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Pages Available: 13,400,539

Title:
La correspondencia de Puerto Rico. : (San Juan, P.R.) 1890-1943
Place of publication:
San Juan, P.R.
Geographic coverage:
  • San Juan, Puerto Rico  |  View more titles from this: City State
Publisher:
La Correspondencia de Puerto Rico
Dates of publication:
1890-1943
Description:
  • Began with Dec. 18, 1890 issue; ceased in 1943.
Frequency:
Daily (except Sunday)
Language:
  • Spanish
Subjects:
  • Puerto Rico--Newspapers.
  • Puerto Rico--San Juan.--fast--(OCoLC)fst01214595
  • Puerto Rico.--fast--(OCoLC)fst01205432
  • San Juan (P.R.)--Newspapers.
Notes:
  • "Diario absolutamente imparcial, eco de la opinión y de la prensa."
  • "El diario más antiguo de la Isla."
  • "Periódico independiente."
  • Available on microfilm from Library of Congress, Photoduplication Service.
  • Description based on: Año 1, Núm. 7 (25 de diciembre de 1890).
  • Latest issue consulted: Año 52, núm. (11 de feb. de 1943).
LCCN:
sn 91099747
OCLC:
23812209
Holdings:
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La correspondencia de Puerto Rico. December 25, 1890, Image 1

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La Correspondencia de Puerto Rico

La Correspondencia de Puerto Rico, a reflection of La Correspondencia de España, was founded by Ramón B. López in San Juan on December 18, 1890. Priced at one cent, it appealed to the general public and quickly became the largest circulating daily newspaper in Puerto Rico with a print run of 5,000 copies a day. Due to its popularity, it was conferred the sarcastic nickname of “El periódico de las cocineras”(the housewife's newspaper). La Correspondencia de Puerto Rico is considered the first daily news report on the island accessible to a wider public.

In his dissertation Análisis histórico de la noción del “periodismo profesional” en Puerto Rico-del siglo XIX al XX-(2007)(“Historic Analysis of the Notion of Professional Journalism in Puerto Rico in the 19th and 20th Centuries”), journalism professor Luis Fernando Coss highlighted the modernist elements embodied in La Correspondencia. A clear rupture with the traditional partisan press, an interest in covering general issues of relevance beyond the local claims of the press in the major cities of San Juan, Ponce, and Mayaguez, and a flaunting of objectivity all marked the beginning of a new era for newspapers in Puerto Rico.

La Correspondencia caught the attention of its readers with reports on tariffs in 1895, its sober discussion of the monopolies and the urban protests against them, and its focus on the war for Cuban independence. The newspaper's coverage of the momentous years 1897 through 1899 associated with the Spanish-American War are particularly important for researchers. Among the topics featured during this period was the installation of the Autonomic Cabinet, the elections of island representatives in March 1898, the difficulties of the regional government in financing public works, the United States invasion and occupation, and the transition to military government in 1899. La Correspondencia also reported on the measures of American governors Guy V. Henry and George Davies in the turbulent year of 1899 to implement the 8-hour workday, suspend foreclosures of farm owners' mortgages, and promote the exchange of the provincial currency for the U.S. dollar. La Correspondencia's coverage of the August 8th hurricane in San Ciriaco provided multiple nuances and details absent in other periodicals of the time.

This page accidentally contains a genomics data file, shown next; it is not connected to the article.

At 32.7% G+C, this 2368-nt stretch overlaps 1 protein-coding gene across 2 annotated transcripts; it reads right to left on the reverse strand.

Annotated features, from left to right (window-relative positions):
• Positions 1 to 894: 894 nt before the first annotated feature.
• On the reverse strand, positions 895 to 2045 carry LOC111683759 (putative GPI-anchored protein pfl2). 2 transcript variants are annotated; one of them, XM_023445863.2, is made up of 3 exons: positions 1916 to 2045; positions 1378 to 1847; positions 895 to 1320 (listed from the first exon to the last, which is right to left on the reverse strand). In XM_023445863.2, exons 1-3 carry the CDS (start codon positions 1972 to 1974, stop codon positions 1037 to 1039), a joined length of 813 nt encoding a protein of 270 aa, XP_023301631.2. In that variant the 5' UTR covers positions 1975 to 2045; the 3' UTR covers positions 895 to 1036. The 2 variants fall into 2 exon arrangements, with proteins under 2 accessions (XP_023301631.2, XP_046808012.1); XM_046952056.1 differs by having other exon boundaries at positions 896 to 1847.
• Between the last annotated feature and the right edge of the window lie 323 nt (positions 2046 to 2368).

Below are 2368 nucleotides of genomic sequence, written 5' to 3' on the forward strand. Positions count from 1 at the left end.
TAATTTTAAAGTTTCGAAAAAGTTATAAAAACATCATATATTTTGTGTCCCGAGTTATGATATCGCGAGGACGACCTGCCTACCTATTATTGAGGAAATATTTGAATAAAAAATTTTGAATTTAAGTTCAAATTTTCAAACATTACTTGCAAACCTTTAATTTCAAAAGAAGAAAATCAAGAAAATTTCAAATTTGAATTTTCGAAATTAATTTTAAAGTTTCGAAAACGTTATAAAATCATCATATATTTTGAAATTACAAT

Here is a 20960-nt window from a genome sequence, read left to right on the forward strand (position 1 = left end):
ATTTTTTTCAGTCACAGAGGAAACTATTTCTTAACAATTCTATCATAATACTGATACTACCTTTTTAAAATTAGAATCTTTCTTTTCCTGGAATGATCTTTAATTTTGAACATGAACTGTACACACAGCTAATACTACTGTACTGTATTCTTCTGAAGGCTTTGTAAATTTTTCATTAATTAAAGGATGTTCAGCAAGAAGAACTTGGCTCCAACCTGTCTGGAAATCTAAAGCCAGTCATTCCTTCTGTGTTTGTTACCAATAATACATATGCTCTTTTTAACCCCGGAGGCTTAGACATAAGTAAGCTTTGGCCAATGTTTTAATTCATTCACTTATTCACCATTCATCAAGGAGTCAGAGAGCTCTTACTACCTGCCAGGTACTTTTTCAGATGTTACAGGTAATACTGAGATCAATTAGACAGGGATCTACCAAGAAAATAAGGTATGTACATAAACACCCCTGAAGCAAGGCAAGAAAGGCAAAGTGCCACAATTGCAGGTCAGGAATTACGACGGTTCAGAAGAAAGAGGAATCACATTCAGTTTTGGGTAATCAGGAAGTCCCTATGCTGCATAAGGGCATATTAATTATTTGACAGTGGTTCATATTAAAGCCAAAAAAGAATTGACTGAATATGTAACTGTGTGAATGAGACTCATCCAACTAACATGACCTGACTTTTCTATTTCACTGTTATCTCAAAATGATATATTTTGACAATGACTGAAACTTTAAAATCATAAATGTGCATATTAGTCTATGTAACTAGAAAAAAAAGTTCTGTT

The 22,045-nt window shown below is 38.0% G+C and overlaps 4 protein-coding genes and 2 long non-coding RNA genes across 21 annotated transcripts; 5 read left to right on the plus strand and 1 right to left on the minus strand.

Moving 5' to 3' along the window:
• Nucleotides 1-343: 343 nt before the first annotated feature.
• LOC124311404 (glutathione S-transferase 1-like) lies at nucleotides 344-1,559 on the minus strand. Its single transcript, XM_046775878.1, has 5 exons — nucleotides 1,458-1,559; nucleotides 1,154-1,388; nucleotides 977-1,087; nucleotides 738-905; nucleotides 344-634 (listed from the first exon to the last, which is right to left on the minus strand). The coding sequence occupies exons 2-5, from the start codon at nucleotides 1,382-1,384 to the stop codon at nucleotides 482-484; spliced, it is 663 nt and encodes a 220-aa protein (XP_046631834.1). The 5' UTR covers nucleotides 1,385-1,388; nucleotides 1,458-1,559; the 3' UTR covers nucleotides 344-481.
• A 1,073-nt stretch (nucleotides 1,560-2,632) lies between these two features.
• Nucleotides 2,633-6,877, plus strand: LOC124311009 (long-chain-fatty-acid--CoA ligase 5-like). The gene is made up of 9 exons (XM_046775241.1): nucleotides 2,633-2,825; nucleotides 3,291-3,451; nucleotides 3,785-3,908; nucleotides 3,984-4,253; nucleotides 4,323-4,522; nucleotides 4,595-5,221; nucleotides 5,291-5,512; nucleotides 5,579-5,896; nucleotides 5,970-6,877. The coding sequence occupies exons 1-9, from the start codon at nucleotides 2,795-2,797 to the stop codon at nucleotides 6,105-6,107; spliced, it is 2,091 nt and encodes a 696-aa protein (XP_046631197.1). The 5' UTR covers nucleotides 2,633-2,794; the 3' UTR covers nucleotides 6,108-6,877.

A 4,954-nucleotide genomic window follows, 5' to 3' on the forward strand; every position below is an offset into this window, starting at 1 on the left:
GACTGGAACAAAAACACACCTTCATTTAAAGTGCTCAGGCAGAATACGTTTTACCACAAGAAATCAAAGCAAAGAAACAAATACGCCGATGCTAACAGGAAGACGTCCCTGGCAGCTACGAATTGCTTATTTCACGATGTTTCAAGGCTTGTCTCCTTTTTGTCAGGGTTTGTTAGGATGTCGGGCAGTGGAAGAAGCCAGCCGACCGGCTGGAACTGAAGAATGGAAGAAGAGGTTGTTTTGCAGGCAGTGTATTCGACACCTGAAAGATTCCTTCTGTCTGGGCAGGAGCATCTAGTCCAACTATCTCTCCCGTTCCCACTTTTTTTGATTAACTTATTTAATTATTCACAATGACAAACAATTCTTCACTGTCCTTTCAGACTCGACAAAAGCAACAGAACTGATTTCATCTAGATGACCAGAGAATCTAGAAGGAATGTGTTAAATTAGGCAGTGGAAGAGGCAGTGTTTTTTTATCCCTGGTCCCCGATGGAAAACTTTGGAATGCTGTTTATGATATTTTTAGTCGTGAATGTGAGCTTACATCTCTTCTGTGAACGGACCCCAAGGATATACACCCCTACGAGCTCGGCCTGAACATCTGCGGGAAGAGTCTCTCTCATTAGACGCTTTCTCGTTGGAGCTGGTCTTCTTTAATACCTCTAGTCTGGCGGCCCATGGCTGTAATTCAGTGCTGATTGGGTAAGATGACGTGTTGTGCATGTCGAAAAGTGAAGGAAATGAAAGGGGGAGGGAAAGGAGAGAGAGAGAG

In the beginning, La Correspondencia wanted to proscribe the publication of narrative literature. However, physician and writer Manuel Zeno Gandía, who bought the newspaper in April 1902, made sure to include poems and other works by various writers, who later gained recognition. In fact, the paper served as a vehicle for the dissemination of literary modernism on the island. During the first decade of the 20th century, La Correspondencia took a political turn by affiliating with the Union Party of Puerto Rico behind the slogan of gobierno propio or self-government. A proponent of self-determination, the newspaper echoed popular concerns about the Foraker Act (1900), which established civilian government in Puerto Rico, as well working to promote the economic and intellectual progress of the island in general. The last issue of La Correspondencia de Puerto Rico appeared in 1943.

Provided by: University of Puerto Rico, Río Piedras Campus, Library System